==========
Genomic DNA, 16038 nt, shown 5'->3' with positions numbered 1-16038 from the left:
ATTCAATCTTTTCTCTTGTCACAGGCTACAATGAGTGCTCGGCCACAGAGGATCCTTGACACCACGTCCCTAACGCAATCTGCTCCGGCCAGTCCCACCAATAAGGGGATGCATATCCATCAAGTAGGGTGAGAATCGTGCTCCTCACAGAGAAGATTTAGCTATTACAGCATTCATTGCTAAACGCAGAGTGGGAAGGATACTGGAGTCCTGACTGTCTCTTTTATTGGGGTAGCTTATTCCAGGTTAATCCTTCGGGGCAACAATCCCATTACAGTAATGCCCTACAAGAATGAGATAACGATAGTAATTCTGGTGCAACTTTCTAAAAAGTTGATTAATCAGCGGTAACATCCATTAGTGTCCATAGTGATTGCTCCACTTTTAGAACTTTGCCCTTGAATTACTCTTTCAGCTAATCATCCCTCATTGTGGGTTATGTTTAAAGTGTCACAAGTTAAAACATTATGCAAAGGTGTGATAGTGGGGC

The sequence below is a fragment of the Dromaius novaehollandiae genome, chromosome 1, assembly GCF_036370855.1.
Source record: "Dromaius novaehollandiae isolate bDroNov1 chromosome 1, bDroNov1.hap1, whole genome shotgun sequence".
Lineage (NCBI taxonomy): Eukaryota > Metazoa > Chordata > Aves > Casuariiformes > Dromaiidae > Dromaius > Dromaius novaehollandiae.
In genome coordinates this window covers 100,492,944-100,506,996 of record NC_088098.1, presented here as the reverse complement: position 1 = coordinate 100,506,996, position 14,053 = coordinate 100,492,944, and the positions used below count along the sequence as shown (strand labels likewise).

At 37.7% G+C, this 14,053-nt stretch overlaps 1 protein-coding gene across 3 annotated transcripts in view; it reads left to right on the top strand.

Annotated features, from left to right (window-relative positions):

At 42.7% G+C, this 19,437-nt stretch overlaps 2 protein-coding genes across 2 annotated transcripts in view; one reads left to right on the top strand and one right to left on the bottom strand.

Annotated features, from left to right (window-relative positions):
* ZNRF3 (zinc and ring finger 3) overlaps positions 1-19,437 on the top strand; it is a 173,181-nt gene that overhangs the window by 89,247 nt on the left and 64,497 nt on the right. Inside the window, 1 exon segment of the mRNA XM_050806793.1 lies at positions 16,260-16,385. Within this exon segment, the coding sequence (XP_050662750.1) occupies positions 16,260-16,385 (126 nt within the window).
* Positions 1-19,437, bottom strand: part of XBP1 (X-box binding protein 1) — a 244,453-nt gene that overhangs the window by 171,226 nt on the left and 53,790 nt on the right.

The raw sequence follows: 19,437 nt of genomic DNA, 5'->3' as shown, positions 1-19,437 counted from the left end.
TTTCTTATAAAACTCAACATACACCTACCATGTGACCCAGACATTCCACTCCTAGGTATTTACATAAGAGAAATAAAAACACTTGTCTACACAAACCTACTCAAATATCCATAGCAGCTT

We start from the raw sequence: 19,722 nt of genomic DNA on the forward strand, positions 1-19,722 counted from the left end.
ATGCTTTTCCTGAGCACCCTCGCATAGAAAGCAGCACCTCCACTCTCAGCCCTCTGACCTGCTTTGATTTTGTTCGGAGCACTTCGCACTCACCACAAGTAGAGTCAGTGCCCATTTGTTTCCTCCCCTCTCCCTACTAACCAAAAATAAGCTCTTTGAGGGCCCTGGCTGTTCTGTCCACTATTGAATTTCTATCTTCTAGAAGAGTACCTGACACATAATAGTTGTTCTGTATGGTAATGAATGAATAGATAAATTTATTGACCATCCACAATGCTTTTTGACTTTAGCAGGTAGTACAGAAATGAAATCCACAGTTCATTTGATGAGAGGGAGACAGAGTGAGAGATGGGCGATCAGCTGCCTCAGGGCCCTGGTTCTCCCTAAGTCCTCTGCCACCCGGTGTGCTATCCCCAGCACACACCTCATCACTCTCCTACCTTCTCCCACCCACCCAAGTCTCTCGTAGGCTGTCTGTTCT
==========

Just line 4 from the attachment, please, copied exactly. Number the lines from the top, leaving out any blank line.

Source record: "Dromaius novaehollandiae isolate bDroNov1 chromosome 1, bDroNov1.hap1, whole genome shotgun sequence".